Tip of the Day – Repurpose Your Old Nalgene Bottle

Posted on June 27, 2008 by Allie

lc200-hanging-tree_01.jpg

Hey Allie,

I have a question for you. I decided to trade all my (poisonous) water bottles in for the aluminum Sigg bottles. But what do I do with the old water bottles? Can I recycle them? That seems kind of counter-productive to trying to help the environment. Help!

-NPW

This is kind of a tricky question.  Especially since we’re all walking around feeling like our old Nalgene bottles are toxic waste (Nalgene, btw, has started making BPA free bottles).

Since the big problem of polycarbonate bottles is the leaching of BPA into the food or beverage they contain, using the bottles for non-food purposes is a good option.  According to Treehugger, polycarbonate is also used to make CDs and DVDs, but as long as you’re not sticking them in your mouth, they aren’t a concern.

I am assuming that when recycled, polycarbonate plastics would be reused for CD & DVD production and the like (especially since the demand for BPA plastics in the bottle business has got to be waning).  The issue is that polycarbonate plastic is #7 plastic and not usually recycled.  But if #7 can actually be recycled, having your old Nalgene reincarnated as the latest new release, is far better than leaving it to sit and leach in a landfill.

Some recycling centers will take it, but I remember from a class I took in college that just because they take it doesn’t mean it gets recycled.  So, if you really want to keep your Nalgene out of a landfill, repurpose it.

Back in March, Mickey mentioned in comments that he fills his old polycarbonate bottle with hot water and uses it as a bed warmer.  You could fill it with ice and cold water in the summer to do the opposite.  And, hot, cold, or empty, it might make decent lumbar support while you’re sitting if it works out in the right proportions for you.

You can use old Nalgene bottles to collect loose change, store art supplies, buttons, hardware, or other small objects.  Or, you could use them store keys, notes, pencil and paper, or other objects outside while keeping them dry.  A commented on You Grow Girl recommends using them as a way to store important paperwork on a boat, but it might also be a good way to keep things dry on a trip to the beach or the pool.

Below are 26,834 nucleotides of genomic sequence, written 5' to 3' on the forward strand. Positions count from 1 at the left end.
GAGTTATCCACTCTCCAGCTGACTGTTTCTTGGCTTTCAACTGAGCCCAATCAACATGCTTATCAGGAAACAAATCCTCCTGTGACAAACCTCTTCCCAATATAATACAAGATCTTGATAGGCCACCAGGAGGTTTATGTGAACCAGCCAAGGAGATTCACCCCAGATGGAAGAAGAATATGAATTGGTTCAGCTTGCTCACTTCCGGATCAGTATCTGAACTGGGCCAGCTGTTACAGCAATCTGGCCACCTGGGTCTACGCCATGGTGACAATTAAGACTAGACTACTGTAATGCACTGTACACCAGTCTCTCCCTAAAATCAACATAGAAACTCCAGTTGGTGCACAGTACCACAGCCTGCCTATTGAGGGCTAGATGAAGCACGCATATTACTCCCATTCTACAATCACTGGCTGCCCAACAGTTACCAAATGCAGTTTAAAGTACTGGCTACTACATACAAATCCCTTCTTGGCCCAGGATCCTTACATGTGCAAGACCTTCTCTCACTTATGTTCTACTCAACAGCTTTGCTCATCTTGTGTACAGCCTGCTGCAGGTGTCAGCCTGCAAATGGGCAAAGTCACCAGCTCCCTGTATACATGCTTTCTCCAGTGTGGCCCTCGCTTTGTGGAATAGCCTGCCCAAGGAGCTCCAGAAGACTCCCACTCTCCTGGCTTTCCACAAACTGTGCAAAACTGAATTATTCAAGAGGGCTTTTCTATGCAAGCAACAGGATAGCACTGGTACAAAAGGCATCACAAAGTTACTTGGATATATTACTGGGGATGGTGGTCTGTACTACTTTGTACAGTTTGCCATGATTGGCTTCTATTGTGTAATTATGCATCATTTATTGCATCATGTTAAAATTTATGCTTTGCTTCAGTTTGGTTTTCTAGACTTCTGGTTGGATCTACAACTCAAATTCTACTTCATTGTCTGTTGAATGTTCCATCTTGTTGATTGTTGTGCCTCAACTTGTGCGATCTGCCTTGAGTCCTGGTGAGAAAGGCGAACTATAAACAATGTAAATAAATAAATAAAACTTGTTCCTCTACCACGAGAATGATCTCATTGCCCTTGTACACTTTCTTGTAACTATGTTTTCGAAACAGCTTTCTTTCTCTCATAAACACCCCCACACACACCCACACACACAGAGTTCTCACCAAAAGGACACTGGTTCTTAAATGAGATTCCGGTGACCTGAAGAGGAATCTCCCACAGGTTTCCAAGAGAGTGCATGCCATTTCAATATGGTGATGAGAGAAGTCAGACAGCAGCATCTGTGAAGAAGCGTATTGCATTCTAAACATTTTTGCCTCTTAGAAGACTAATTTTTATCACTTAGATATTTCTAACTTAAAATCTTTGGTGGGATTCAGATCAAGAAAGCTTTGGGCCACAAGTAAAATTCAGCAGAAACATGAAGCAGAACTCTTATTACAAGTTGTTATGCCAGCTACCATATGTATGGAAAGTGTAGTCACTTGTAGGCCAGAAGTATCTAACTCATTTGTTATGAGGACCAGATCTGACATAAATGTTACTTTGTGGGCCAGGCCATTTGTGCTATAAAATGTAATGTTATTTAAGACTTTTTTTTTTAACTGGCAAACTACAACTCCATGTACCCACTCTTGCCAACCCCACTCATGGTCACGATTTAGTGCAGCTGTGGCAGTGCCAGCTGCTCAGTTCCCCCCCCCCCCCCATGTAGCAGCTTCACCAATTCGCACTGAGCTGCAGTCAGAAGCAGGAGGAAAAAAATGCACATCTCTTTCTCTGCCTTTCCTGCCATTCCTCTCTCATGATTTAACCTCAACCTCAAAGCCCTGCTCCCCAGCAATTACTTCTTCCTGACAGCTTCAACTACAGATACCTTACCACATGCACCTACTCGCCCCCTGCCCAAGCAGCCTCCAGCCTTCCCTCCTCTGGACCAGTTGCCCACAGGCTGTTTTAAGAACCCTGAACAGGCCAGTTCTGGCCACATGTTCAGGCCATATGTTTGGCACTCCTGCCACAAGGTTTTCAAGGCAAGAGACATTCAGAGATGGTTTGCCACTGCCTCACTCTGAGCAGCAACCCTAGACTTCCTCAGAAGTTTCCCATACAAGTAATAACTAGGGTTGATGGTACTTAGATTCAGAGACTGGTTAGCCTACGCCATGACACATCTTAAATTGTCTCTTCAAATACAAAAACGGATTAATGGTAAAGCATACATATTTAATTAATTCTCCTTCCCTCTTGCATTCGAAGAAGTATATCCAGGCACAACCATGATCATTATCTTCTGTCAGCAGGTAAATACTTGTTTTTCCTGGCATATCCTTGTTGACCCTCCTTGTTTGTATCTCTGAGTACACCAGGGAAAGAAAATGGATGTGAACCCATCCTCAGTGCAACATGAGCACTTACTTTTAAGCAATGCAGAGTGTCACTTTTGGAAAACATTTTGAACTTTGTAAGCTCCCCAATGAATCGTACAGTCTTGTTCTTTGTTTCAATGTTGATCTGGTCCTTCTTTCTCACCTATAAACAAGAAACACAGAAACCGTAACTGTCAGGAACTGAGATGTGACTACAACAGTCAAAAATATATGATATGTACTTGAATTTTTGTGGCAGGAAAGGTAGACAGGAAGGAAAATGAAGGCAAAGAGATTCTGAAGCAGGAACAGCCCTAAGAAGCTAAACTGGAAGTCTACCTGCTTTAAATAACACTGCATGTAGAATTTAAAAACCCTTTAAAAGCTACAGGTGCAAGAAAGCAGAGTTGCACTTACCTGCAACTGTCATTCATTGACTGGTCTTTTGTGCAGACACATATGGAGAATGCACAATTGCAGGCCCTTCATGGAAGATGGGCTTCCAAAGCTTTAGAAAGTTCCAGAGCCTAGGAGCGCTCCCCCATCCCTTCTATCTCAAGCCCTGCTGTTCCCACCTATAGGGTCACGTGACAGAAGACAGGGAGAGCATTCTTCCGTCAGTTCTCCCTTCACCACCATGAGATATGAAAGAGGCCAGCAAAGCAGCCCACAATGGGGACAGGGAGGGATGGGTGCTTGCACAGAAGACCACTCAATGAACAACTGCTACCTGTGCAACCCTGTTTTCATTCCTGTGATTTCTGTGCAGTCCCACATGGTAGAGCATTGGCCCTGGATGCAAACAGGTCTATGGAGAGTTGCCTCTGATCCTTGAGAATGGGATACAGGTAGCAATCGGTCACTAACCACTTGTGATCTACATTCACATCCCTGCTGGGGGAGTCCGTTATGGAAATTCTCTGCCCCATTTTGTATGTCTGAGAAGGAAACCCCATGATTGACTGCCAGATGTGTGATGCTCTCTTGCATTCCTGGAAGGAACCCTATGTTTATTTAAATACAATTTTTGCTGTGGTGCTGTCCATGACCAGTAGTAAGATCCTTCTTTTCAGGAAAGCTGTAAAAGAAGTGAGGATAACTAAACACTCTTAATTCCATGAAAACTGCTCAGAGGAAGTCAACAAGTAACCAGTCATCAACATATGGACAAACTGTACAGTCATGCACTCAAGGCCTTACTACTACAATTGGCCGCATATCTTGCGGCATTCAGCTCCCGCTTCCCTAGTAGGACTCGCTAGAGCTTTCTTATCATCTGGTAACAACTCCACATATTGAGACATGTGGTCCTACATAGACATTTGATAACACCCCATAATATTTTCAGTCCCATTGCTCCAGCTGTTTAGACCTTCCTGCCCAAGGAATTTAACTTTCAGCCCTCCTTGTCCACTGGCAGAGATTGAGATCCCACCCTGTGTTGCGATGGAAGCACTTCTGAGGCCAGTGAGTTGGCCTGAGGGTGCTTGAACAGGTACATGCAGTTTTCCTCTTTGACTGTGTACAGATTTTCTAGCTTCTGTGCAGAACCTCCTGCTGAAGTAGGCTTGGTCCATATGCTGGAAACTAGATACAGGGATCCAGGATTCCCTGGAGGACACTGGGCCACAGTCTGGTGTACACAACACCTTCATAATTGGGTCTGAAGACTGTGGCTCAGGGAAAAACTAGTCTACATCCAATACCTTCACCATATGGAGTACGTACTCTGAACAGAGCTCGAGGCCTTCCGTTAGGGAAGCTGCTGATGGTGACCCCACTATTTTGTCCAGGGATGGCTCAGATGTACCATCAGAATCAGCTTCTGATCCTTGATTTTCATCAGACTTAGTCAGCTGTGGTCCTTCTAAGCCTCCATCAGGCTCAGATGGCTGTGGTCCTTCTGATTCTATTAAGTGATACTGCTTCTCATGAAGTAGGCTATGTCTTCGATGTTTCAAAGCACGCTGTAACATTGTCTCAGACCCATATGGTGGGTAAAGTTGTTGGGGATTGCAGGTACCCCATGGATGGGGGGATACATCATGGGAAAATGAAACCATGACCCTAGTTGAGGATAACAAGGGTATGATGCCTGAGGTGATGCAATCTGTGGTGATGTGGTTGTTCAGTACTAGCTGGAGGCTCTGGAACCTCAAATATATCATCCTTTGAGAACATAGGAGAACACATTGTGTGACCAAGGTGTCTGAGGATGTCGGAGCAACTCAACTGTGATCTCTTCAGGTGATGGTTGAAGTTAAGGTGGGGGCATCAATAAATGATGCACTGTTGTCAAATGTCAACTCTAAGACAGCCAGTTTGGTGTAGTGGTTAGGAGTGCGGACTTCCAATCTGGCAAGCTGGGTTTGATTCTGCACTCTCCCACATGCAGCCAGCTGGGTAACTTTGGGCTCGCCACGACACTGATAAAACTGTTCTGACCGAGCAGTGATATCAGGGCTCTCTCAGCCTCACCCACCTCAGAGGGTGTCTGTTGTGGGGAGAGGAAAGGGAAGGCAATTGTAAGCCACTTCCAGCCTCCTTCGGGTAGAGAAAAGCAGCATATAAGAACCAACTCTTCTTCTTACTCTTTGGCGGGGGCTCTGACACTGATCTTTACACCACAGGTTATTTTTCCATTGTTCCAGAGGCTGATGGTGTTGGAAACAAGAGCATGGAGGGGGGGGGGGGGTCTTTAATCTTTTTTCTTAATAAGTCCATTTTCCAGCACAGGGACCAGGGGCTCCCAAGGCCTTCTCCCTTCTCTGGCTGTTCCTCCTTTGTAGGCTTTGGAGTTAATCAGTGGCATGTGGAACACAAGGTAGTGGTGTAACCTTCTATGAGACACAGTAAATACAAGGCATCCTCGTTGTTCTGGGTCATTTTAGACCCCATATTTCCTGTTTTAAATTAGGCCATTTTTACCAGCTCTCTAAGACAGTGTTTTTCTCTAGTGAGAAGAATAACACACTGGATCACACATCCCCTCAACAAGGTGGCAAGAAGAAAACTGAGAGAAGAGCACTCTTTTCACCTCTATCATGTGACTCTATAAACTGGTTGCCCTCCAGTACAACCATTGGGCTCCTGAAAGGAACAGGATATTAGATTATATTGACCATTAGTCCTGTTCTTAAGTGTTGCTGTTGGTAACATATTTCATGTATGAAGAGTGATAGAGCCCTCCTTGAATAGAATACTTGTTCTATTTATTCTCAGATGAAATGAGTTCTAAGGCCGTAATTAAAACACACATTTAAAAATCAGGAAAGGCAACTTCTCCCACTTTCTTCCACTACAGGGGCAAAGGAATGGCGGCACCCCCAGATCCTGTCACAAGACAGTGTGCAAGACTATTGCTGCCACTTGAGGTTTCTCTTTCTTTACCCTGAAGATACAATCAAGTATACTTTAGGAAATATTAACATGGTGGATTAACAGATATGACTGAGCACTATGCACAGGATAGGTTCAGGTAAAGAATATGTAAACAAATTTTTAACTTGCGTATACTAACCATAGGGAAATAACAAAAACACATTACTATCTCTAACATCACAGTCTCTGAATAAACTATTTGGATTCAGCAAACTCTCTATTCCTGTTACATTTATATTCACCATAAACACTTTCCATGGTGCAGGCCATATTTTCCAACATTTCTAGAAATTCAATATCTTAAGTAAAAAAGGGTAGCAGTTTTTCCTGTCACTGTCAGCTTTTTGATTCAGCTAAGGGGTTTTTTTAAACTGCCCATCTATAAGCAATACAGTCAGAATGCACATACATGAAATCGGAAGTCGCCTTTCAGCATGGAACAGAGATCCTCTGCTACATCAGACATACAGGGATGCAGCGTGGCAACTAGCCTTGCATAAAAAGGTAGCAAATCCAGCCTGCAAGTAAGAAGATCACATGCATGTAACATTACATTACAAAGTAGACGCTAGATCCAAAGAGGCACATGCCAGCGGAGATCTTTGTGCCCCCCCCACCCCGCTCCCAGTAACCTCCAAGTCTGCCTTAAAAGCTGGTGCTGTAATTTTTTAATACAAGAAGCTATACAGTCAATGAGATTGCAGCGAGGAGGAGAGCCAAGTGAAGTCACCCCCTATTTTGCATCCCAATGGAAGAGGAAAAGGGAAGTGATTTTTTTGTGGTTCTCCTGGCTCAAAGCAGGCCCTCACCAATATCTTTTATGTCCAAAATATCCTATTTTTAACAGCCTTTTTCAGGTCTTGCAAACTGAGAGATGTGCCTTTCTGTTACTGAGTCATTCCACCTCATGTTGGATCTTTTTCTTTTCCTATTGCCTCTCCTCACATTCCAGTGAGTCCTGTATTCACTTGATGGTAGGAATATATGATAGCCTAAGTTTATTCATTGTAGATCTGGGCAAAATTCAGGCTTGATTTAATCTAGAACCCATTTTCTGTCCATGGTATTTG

These solar powered caps convert Nalgene bottles into lanterns.

Halfway through writing this, I checked out Sustainable Thinking‘s post on repurposeing Nalgene bottles.  We had a lot of the same ideas (great minds, right?), but Sustainable Thinking also suggested making a waterproof first aid kit.

A commenter on WTA suggested filling a Nalgene bottle with sand to weight your pack for training, but you could also use sand or water to fill them and make weights to exercise with, or use them to weigh down a tarp or beach blanket.

If you’re committed to kicking your polycarbonate bottles to the curb, put a post up on craigslist or Freecycle first to see if someone else wants to use them for storage purposes (make sure to mention that they aren’t to be used for food or water anymore).  If you don’t get any takers, try putting the bottles in your recycling bin if you think your collection company takes #7 plastics.  It’s still better than throwing them directly in the trash where they have no chance of being recycled.

Thanks, NPW!

11 Comments +

  1. Woo, awesome ideas! I love the idea of solar powered lamps. It almost makes me wish we had more than three of them, so I could line the stairs on my front porch.

    June 27th, 2008 at 2:12 pm
    Comment by nancypearlwannabe
  2. Could you use them as planters for small plants? I’m picturing a kitchen window lined with different colored bottles all growing house plants…just an idea!

    June 27th, 2008 at 4:32 pm
    Comment by Lara
  3. I love the first aid kit idea!